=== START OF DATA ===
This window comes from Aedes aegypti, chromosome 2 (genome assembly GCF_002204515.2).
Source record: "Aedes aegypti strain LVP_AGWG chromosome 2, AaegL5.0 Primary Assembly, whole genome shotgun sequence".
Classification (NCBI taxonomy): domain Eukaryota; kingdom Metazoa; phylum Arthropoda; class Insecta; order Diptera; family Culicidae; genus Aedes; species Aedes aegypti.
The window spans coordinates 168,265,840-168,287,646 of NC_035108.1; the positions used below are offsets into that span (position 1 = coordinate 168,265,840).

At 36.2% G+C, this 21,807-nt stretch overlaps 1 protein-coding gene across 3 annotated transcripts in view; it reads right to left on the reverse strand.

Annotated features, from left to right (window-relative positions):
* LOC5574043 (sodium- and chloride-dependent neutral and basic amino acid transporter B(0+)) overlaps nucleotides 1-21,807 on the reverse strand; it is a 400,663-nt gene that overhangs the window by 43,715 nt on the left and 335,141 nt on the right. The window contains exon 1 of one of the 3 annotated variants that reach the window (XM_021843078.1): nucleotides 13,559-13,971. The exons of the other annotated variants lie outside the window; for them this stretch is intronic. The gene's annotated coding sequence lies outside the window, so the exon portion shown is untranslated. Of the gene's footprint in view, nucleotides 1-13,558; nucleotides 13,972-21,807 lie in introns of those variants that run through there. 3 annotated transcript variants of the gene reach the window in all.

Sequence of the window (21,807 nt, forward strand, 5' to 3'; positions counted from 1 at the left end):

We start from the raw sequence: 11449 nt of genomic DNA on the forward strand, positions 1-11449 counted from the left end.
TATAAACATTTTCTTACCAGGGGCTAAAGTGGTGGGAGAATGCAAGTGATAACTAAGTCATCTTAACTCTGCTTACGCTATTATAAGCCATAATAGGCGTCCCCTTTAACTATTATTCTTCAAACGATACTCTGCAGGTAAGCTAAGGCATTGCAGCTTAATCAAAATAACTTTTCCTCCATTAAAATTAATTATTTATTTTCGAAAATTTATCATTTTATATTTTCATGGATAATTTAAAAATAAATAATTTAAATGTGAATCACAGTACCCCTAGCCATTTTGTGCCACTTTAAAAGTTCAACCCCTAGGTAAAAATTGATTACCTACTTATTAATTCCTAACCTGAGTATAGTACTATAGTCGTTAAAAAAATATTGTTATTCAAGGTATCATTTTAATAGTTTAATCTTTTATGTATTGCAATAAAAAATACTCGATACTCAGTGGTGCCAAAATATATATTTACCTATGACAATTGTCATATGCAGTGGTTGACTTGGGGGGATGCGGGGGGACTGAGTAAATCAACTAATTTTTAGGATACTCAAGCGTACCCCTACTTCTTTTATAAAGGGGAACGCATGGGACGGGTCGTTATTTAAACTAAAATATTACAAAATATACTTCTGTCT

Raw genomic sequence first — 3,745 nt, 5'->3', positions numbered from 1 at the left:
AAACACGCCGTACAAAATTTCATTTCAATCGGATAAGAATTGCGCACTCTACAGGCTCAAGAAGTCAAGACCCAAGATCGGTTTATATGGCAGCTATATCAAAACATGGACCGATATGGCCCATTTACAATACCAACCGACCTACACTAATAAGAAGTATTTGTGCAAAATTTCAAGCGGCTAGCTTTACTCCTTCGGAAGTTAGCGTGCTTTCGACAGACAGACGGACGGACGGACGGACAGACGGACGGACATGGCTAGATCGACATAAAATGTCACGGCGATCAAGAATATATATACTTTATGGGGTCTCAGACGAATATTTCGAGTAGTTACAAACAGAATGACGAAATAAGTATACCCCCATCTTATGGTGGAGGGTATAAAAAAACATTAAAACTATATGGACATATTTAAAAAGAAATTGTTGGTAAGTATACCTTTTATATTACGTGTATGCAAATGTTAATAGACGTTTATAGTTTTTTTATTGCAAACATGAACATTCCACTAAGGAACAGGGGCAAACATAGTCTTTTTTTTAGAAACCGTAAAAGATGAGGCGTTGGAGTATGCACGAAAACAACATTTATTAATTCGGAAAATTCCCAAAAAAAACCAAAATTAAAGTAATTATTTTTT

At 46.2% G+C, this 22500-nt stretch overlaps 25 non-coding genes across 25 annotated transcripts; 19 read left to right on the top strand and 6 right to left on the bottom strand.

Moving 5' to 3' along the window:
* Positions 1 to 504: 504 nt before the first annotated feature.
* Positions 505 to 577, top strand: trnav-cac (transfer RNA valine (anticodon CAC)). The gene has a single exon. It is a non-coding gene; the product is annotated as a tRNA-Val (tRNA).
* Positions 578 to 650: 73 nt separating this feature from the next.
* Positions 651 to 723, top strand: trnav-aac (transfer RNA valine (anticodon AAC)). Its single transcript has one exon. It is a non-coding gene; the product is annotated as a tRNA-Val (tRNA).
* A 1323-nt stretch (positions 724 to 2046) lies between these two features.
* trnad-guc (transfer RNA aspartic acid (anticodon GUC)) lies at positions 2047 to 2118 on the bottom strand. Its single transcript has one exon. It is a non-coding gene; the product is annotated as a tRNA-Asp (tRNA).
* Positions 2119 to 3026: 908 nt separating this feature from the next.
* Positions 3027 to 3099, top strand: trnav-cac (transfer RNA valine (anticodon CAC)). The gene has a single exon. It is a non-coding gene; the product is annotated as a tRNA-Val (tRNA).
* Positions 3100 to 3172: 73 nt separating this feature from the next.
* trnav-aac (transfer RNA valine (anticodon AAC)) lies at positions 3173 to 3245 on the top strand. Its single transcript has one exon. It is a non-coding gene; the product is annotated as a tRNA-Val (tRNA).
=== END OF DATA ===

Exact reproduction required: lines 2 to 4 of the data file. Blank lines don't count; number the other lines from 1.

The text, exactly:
Source record: "Aedes aegypti strain LVP_AGWG chromosome 2, AaegL5.0 Primary Assembly, whole genome shotgun sequence".
Classification (NCBI taxonomy): domain Eukaryota; kingdom Metazoa; phylum Arthropoda; class Insecta; order Diptera; family Culicidae; genus Aedes; species Aedes aegypti.
The window spans coordinates 168,265,840-168,287,646 of NC_035108.1; the positions used below are offsets into that span (position 1 = coordinate 168,265,840).